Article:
In New Zealand 50% of small businesses failing within the first five years, Professional Service Business such as Accountants Lawyers and Consultants are no exception. While there are lots of reasons businesses fail, one of the most common is not paying enough attention to a firm’s productivity and profitability.
The problem is that business owners don’t know where to begin tracking their efforts. They shoot from the hip, trying different things; landing the next big client or finding the next hot-shot talent. All without ever knowing what is actually moving the needle or solving the underlying problem.
It’s a simple but harsh reality; businesses cannot succeed unless it carefully monitors its progress. Part of this means to keep track of revenue streams and recognize potential pitfalls early on.
To quote Peter Drucker, Management consultant, teacher, writer and guru “What gets measured gets managed”
Simple enough right?
Yet, it is surprising how often business choose to track certain metrics but are happy to remain in the dark about other aspects of their business.
To have a successful and healthy business there is something you need to commit to: reporting, reporting, reporting! Say it twice, thrice, a hundred times! As long as you are pulling key reports you can and will stay on top of (and more importantly, build) your business. Through reporting you will recognize your strengths and weaknesses faster, see where exactly it is that you are losing money and spot potential opportunities for growth hidden amongst the numbers.
Businesses that survive year five and beyond keep a close eye on certain numbers and look at them regularly and frequently. Why? Reports with the right metrics act as an early warning system. They scream when something’s wrong early enough that you can head off trouble at the pass. The bigger you are, the more details you’ll need(you’ll also have the bandwidth to provide them). But for the average business, here are seven key metrics to track that can help keep your business healthy:
1. Net Profit
When I say ‘Net Profit’, I mean the difference between total billed value and cost to deliver. It answers the question “Are we making any money”? The cost to deliver the services include all expenses and overheads.
Net Profit is the lifeblood of your firm and is arguably the baseline for what you need to know if your business is successful. Failing to generate profit in your business ultimately means you are on a path to failure.
Ideally, you want to be able to see your average margin across your portfolio of work, across a particular client or vertical within your business and then down at a per ‘job’ level.
While it is important to understand the dollar figure of your net profit margin is important. It is also critical to understand the net profit margin as a percentage of revenue. Ultimately the margin across your portfolio of work essentially matches ‘net profit’ of your business.
2. Customer Acquisition Cost (CAC)
Cost of Customer Acquisition… surprise, surprise, measures the cost of acquiring a new customer. The easiest way to calculate CAC is to pick a specific time period and then divide your total sales and marketing cost by the number of customers you gained. For example, if you spent $1,000 to get 50 customers, your CAC is $20.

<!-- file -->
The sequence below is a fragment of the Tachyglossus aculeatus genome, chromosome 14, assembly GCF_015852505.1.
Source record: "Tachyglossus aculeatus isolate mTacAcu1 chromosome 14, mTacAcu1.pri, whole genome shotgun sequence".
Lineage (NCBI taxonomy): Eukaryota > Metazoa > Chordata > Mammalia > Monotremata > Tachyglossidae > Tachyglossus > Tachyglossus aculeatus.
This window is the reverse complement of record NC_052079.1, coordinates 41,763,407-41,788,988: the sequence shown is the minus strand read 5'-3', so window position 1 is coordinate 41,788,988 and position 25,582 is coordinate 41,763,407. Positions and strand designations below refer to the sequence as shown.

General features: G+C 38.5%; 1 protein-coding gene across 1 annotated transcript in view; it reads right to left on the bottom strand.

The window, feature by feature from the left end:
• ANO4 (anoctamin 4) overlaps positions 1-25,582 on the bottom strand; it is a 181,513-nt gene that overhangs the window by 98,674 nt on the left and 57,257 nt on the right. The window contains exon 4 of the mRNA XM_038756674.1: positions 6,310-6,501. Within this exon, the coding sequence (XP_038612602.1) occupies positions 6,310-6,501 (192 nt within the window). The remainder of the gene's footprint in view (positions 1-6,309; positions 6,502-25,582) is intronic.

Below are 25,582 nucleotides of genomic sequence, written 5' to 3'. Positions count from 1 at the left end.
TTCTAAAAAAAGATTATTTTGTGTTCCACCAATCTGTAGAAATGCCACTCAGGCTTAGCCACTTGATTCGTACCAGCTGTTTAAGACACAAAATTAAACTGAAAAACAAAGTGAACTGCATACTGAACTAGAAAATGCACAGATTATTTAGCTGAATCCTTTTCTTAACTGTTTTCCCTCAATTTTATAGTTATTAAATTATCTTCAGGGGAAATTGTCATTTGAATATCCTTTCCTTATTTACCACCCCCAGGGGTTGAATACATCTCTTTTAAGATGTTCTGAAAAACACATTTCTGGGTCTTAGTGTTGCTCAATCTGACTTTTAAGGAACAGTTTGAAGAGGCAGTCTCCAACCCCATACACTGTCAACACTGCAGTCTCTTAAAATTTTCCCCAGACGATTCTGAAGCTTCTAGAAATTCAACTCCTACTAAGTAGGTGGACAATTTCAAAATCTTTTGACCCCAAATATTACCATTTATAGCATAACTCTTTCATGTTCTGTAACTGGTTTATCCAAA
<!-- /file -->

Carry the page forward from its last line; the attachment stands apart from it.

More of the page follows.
The total sales and marketing cost includes all program and marketing spend, salaries, commissions, bonuses, and overhead associated with attracting new leads and converting them into customers.
Clearly, the lower your CAC the better, but how low depends on your business model and your industry. If you’re an Accountant, your CAC may be well over $100 per client. If you’re selling iPhone charger cables, it’ll probably need to be in cents.
“Every business owner has customer acquisition cost. If that business owner does not know their CAC they are essentially the equivalent of a blindfolded poker player.” – Tren Griffin of Microsoft
Successful companies are aiming to constantly reduce the cost of customer acquisition — not just to recoup revenue, but because it’s a sign of the health of your sales, marketing, and customer service programs.
A rising CAC can be a sign of trouble, but not if you’ve introduced a new product or service with much higher margins. Like most metrics, CAC can’t be evaluated in a vacuum; it should be evaluated in conjunction with a number of other metrics. Such as the lifetime value of the customer, retention rate and margin.
If that business owner does not know their CAC they are essentially the equivalent of a blindfolded poker player.”
3. Customer Lifetime Value
Some argue the most important metric on this list. The Customer Lifetime Value CLV provides a prediction of all the value a business will derive from their entire relationship with one customer. Because we don’t know how long each relationship will be, we can either factor in retention rates or make a good estimate and state CLV as a periodic value — that is, we usually say “this customer’s 12-month (or 24-month, etc) CLV is $x”.
To calculate CLV, you’ll need a few variables to plug into the formula:
- Average purchase value: Calculate this number by dividing your company’s total revenue in a time period (usually one year) by the number of purchases over the course of that same time period.
- Average purchase frequency: Calculate this number by dividing the number of purchases over the course of the time period by the number of unique customers who made purchases during that time period.
- Customer value: Calculate this number by multiplying the average purchase value by the average purchase frequency.
- Average customer lifespan: Calculate this number by averaging out the number of years a customer continues purchasing from your company.
Then, calculate CLV by multiplying customer value by the average customer lifespan. This will give you an estimate of how much revenue you can reasonably expect an average customer to generate for your company over the course of their relationship with you.
Ultimately CLV can give you a strong indication of your company’s health in the long-term. Is your current acquisition and retention strategy built for making quick wins in the short term or is it helping achieve sustainable growth?
4. Billable Utilisation
A fancy title for ‘are my people spending too much time on the bench’. Yes, this means timesheet tracking, even if it’s using a spreadsheet (we love Toggl).
You’ll want to know how many hours each employee has billed for each project per client they’re assigned. In a perfectly productive world, each employee has seven billable hours per day (not counting paid time off and weekends). Every 15 minutes they don’t bill costs money. And if they go over the allotted time for a task or project, that also costs money.